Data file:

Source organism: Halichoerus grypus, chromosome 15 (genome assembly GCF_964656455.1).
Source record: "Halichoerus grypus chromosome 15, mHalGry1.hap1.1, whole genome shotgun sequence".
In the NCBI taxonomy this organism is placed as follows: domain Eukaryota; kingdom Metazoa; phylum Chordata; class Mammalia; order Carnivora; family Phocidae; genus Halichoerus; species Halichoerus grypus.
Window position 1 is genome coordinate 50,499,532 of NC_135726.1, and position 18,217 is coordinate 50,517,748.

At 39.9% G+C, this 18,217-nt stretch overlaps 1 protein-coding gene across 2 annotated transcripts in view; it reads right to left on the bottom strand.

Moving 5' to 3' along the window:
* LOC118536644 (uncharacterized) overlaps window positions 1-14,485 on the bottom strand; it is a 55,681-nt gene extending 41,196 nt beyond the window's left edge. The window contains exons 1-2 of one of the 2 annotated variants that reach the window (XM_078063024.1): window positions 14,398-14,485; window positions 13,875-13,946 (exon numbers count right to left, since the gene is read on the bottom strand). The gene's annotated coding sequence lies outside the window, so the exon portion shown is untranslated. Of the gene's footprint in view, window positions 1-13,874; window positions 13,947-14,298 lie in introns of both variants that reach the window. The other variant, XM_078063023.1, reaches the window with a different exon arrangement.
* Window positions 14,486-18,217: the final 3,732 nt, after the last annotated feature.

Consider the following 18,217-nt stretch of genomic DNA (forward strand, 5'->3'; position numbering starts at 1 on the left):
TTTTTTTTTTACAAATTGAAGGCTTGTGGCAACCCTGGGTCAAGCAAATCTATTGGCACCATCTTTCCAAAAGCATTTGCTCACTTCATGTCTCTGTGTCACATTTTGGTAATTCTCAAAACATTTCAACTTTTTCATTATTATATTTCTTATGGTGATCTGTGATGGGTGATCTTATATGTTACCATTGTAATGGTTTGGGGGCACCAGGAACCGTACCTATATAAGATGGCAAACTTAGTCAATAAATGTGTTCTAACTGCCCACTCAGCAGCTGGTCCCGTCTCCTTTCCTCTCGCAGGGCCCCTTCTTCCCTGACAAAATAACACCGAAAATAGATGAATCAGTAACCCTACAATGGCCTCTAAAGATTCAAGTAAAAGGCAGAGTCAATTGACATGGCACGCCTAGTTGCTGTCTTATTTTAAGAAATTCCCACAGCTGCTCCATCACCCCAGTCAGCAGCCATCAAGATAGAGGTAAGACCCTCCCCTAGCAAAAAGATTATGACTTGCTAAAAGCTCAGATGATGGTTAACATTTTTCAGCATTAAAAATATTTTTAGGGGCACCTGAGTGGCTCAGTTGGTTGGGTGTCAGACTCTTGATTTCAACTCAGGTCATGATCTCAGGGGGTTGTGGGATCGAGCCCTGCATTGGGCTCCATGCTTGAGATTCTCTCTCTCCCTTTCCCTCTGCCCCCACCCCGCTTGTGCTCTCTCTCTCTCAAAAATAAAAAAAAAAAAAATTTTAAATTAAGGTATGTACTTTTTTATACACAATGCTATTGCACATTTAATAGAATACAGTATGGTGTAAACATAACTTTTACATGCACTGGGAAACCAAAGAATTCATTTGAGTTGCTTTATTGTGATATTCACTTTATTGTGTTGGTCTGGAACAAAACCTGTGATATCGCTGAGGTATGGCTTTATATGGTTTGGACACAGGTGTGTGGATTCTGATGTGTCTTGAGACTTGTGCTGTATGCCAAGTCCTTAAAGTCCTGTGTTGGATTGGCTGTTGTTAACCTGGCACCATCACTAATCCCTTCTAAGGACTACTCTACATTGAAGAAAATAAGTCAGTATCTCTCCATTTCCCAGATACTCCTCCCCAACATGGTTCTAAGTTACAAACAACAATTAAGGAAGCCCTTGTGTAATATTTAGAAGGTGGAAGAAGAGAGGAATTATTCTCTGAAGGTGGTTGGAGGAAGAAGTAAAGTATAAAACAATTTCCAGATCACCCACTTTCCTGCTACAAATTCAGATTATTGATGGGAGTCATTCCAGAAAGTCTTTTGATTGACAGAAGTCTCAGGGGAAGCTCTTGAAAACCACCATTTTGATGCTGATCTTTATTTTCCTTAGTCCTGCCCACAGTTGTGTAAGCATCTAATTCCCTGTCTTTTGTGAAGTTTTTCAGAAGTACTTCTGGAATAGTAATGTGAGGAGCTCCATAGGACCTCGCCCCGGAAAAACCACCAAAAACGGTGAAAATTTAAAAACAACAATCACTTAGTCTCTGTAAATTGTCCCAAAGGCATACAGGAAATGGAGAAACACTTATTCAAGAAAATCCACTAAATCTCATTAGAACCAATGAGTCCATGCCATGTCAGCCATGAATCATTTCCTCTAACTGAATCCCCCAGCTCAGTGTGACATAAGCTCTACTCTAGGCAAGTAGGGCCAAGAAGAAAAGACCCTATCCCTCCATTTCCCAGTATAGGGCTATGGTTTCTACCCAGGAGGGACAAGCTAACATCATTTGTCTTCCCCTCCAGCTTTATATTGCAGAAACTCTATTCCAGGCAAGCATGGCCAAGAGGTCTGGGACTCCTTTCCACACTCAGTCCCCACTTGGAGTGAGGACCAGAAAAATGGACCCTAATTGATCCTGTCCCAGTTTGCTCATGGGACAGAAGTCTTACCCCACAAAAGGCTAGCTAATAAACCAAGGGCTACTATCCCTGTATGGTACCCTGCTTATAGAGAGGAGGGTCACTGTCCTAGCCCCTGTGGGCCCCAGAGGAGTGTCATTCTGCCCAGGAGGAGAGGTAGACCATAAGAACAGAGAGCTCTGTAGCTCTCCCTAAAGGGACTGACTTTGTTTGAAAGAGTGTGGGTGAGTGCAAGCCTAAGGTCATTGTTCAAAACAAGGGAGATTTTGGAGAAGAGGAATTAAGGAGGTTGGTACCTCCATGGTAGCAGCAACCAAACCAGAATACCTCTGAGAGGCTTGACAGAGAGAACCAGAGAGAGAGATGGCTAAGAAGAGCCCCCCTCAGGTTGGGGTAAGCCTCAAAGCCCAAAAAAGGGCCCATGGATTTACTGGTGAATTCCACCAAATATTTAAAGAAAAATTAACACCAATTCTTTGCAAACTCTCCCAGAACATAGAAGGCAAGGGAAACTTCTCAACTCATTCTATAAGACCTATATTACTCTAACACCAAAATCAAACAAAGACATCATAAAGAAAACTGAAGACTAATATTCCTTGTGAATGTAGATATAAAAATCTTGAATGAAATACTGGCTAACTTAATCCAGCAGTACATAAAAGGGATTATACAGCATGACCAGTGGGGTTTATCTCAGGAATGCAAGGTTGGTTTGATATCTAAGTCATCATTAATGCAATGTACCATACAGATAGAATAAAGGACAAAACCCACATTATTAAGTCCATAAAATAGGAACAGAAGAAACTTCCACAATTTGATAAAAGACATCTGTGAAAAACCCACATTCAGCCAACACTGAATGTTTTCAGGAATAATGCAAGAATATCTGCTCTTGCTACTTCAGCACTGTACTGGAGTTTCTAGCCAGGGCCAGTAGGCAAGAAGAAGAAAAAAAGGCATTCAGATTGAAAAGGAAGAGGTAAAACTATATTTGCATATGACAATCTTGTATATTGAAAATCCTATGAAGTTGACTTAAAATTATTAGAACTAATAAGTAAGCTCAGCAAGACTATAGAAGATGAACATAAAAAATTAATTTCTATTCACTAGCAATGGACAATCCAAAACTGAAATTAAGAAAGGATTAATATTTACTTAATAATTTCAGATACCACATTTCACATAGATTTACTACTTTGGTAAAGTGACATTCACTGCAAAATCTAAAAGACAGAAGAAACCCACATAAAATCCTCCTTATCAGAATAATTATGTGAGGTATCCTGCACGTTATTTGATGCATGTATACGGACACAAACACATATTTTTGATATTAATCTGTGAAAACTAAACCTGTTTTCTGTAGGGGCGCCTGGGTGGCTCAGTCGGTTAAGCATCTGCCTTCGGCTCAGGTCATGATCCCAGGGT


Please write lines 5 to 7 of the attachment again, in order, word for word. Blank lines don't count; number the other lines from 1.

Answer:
At 39.9% G+C, this 18,217-nt stretch overlaps 1 protein-coding gene across 2 annotated transcripts in view; it reads right to left on the bottom strand.

Moving 5' to 3' along the window:
* LOC118536644 (uncharacterized) overlaps window positions 1-14,485 on the bottom strand; it is a 55,681-nt gene extending 41,196 nt beyond the window's left edge. The window contains exons 1-2 of one of the 2 annotated variants that reach the window (XM_078063024.1): window positions 14,398-14,485; window positions 13,875-13,946 (exon numbers count right to left, since the gene is read on the bottom strand). The gene's annotated coding sequence lies outside the window, so the exon portion shown is untranslated. Of the gene's footprint in view, window positions 1-13,874; window positions 13,947-14,298 lie in introns of both variants that reach the window. The other variant, XM_078063023.1, reaches the window with a different exon arrangement.